Ellen DeGeneres Financial Crisis? Host Sells $10 Million Worth of Art

Is Ellen DeGeneres facing financial crisis despite her return on "The Ellen DeGeneres Show?" 

According to Bloomberg, the 62-year-old Emmy-awarding host quietly sold some of the artworks from her extensive collection. 

This included a flock of sheep sculpture by French artist Francios-Xavier Lalanne, which are priced at about $500,000 to $1 million each.

Some of the sheep have already been sold, as per Bloomberg. 

The "Finding Dory" star is also selling a mobile sculpture by Alexander Calder and an artwork on paper by Jean-Michel Basquiat. 

Currently, DeGeneres' collectible artworks are being sold privately in the East Hampton, with the Basquiat presently being sold through Van de Weghe Fine Art in New York City. 

DeGeneres and her wife, Portia de Rossi, have been buying and selling artworks for more than ten years. 

Two years ago, de Rossi started an art business to create prints based on a painting she purchased. 

Ellen DeGeneres selling her expensive collection, came after a difficult moment for the star. 

In July, Buzzfeed News reported that "The Ellen DeGeneres Show" current and former employees said they had encountered racism, harassment, and bullying from the managers. 

Last month, three of its top executive producers were fired following a third-party investigation. 

On Monday, as she returned to her show after a scandal-clad summer, DeGeneres said in her opening monologue, "As you may have heard, this summer there were allegations of a toxic work environment at our show."

"And then there was an investigation. I learned that things happened here that never should have happened. I take it very seriously."

Her statement in the first few minutes of her premiere is where she addressed the allegations of mistreatment and misconduct behind the scenes. 

Following her speech, an insider revealed to People magazine that DeGeneres reportedly poured her heart into her message.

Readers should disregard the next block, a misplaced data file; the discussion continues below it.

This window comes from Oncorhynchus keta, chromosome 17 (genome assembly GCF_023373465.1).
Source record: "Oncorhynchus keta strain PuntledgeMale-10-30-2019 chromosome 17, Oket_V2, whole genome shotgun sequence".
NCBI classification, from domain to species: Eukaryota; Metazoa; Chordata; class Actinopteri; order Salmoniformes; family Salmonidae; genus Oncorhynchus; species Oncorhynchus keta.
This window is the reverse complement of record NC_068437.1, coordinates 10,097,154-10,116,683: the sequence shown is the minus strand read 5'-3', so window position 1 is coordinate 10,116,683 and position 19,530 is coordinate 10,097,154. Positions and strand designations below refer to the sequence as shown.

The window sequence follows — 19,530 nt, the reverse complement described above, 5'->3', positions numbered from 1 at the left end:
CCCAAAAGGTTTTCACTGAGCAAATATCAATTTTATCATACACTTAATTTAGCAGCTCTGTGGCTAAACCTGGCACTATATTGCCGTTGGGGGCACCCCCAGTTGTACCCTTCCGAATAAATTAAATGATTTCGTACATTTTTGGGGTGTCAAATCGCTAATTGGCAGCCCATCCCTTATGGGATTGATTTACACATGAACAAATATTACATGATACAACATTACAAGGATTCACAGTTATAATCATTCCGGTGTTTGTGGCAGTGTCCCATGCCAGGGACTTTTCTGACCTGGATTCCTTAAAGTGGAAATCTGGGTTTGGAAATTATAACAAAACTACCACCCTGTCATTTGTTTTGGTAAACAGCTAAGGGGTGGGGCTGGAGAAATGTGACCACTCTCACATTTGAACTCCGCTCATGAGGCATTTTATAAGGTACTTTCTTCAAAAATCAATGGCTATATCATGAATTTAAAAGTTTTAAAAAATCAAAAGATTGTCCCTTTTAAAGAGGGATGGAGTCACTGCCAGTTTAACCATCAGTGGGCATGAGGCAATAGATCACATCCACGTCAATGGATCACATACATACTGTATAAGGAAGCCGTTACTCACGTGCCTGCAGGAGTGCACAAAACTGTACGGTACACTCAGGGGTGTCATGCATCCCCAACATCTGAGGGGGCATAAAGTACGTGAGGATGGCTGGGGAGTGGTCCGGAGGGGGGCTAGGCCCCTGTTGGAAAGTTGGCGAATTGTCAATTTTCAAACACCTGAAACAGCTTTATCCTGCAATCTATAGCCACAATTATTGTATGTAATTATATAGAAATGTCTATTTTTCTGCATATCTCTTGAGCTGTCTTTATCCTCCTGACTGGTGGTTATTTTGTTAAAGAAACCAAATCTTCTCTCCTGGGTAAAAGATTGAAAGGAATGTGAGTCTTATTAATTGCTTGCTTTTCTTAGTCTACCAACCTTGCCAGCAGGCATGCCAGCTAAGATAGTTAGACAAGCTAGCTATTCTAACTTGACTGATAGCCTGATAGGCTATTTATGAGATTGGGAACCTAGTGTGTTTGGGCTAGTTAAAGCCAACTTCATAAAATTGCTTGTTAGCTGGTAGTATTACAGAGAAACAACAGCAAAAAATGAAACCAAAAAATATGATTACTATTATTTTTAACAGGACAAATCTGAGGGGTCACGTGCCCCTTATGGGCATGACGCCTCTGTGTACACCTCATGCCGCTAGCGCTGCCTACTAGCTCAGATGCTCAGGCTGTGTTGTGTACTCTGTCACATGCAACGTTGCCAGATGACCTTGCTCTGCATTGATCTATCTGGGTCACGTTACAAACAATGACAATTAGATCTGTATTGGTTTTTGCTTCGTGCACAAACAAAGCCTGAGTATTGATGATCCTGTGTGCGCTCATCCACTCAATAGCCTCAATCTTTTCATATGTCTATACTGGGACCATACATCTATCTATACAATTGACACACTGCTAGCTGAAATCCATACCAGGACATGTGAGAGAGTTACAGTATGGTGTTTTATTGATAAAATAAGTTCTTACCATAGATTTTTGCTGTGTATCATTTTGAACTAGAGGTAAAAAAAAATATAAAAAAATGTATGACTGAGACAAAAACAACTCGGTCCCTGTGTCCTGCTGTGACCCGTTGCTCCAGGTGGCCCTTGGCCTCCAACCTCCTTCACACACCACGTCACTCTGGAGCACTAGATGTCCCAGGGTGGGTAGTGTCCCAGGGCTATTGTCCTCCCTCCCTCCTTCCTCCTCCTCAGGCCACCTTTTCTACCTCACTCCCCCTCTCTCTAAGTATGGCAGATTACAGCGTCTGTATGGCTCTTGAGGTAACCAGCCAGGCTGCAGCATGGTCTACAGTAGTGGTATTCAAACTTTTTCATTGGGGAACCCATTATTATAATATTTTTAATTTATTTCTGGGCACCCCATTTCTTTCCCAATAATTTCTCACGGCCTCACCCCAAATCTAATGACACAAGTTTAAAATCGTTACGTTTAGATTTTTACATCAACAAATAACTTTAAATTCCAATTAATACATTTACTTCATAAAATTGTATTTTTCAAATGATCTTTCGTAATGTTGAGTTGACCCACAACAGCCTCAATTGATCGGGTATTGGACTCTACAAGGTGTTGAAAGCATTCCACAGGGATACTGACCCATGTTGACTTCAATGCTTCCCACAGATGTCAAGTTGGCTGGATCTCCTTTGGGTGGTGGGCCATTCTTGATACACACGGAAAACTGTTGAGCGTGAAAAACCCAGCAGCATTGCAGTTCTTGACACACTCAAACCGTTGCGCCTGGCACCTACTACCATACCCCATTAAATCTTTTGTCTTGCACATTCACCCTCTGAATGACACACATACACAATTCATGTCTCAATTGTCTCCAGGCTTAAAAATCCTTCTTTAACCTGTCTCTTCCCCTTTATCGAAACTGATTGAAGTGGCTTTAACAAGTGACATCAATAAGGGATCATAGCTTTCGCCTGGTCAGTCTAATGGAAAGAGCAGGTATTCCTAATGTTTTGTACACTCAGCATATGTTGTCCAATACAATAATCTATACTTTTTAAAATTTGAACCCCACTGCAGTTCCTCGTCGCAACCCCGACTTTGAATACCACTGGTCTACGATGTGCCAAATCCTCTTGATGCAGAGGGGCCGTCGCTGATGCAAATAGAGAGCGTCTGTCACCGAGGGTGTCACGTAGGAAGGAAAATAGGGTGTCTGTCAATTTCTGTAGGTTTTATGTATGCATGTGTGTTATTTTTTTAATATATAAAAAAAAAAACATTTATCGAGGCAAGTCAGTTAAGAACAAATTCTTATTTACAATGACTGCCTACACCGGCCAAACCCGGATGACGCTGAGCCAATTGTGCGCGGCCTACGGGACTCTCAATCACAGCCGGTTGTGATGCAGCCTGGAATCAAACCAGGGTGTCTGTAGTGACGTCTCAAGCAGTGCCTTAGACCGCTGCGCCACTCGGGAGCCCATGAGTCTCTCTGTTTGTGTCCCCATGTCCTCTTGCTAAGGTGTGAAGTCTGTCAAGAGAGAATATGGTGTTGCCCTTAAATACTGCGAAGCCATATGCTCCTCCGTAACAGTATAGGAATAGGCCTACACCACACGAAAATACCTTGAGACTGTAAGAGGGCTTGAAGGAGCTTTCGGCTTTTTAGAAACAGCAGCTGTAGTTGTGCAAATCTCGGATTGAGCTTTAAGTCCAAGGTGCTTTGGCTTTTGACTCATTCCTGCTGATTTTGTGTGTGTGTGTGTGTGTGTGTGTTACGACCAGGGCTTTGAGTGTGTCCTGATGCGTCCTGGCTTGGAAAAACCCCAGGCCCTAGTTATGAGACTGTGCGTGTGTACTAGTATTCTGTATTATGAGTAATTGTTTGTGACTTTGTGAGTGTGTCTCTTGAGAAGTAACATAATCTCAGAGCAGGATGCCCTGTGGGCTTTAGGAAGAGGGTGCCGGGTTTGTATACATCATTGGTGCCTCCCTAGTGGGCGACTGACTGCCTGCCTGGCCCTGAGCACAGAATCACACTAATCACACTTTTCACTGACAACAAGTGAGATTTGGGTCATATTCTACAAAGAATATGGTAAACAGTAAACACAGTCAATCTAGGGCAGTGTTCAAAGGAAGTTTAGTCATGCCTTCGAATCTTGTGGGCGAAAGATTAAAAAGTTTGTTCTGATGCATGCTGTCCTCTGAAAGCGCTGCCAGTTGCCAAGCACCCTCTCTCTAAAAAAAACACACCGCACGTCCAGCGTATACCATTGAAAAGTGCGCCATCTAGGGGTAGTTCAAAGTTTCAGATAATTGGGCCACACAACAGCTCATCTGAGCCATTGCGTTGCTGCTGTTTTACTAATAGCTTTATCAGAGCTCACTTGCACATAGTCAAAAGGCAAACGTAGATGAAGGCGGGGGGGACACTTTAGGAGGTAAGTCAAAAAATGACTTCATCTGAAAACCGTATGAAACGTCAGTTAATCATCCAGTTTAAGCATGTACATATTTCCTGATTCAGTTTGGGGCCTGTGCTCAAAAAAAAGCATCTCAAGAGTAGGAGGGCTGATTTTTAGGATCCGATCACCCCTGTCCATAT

They claim, "She didn't hold anything back. It was poignant and funny and very much a candid take on what happened over the summer."

They added, "She understands her audience wants to hear from her and was looking forward to talking directly to them on Monday." 

Meanwhile, viewers and critics were thoroughly unimpressed with her TV apology. 

One Twitter user said that Ellen DeGeneres' apology is a summary of, "1) I had no idea the place and people I go to who work for me were in a toxic environment.  

2) I'm not good enough for an actor to fake nice.  

3) I'm taking this so seriously I'm throwing in a bunch of jokes so my audience will validate I'm a good person."

Another person said, "Ellen's apology made no sense to me because she seems to base it on the idea that people mistake impatience, sadness, and bad moods for being unkind. That's not really how it works."

While it was expected the first show of the series would get more viewers than usual because of the scandal, Ellen DeGeneres' ratings seem on par with last year. 

The season premiere of "The Ellen DeGeneres" scored a 1.9 Nielsen household rating, the same number as last year, according to Variety.

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